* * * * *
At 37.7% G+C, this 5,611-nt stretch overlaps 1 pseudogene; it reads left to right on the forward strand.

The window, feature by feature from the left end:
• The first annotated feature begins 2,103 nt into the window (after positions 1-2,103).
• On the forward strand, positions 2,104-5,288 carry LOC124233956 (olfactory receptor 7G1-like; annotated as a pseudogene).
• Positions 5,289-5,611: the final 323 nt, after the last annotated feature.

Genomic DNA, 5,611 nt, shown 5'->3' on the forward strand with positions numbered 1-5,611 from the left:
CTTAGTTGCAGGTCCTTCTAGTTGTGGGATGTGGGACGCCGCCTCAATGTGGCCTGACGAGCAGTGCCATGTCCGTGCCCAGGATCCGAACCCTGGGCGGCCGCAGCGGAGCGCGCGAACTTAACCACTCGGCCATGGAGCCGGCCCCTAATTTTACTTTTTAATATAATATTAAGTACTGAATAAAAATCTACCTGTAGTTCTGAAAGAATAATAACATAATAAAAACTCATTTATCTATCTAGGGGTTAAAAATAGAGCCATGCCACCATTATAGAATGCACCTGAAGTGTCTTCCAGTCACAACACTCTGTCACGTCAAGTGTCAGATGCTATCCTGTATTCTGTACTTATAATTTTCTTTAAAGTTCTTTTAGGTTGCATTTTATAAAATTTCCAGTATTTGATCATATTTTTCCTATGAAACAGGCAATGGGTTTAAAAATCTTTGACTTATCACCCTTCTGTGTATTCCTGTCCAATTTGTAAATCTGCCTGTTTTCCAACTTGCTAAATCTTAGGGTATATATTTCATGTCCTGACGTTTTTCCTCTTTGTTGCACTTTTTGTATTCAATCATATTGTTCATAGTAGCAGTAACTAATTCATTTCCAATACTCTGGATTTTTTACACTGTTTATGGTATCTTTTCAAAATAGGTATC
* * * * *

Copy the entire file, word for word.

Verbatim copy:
At 37.7% G+C, this 5,611-nt stretch overlaps 1 pseudogene; it reads left to right on the forward strand.

The window, feature by feature from the left end:
• The first annotated feature begins 2,103 nt into the window (after positions 1-2,103).
• On the forward strand, positions 2,104-5,288 carry LOC124233956 (olfactory receptor 7G1-like; annotated as a pseudogene).
• Positions 5,289-5,611: the final 323 nt, after the last annotated feature.

Genomic DNA, 5,611 nt, shown 5'->3' on the forward strand with positions numbered 1-5,611 from the left:
CTTAGTTGCAGGTCCTTCTAGTTGTGGGATGTGGGACGCCGCCTCAATGTGGCCTGACGAGCAGTGCCATGTCCGTGCCCAGGATCCGAACCCTGGGCGGCCGCAGCGGAGCGCGCGAACTTAACCACTCGGCCATGGAGCCGGCCCCTAATTTTACTTTTTAATATAATATTAAGTACTGAATAAAAATCTACCTGTAGTTCTGAAAGAATAATAACATAATAAAAACTCATTTATCTATCTAGGGGTTAAAAATAGAGCCATGCCACCATTATAGAATGCACCTGAAGTGTCTTCCAGTCACAACACTCTGTCACGTCAAGTGTCAGATGCTATCCTGTATTCTGTACTTATAATTTTCTTTAAAGTTCTTTTAGGTTGCATTTTATAAAATTTCCAGTATTTGATCATATTTTTCCTATGAAACAGGCAATGGGTTTAAAAATCTTTGACTTATCACCCTTCTGTGTATTCCTGTCCAATTTGTAAATCTGCCTGTTTTCCAACTTGCTAAATCTTAGGGTATATATTTCATGTCCTGACGTTTTTCCTCTTTGTTGCACTTTTTGTATTCAATCATATTGTTCATAGTAGCAGTAACTAATTCATTTCCAATACTCTGGATTTTTTACACTGTTTATGGTATCTTTTCAAAATAGGTATC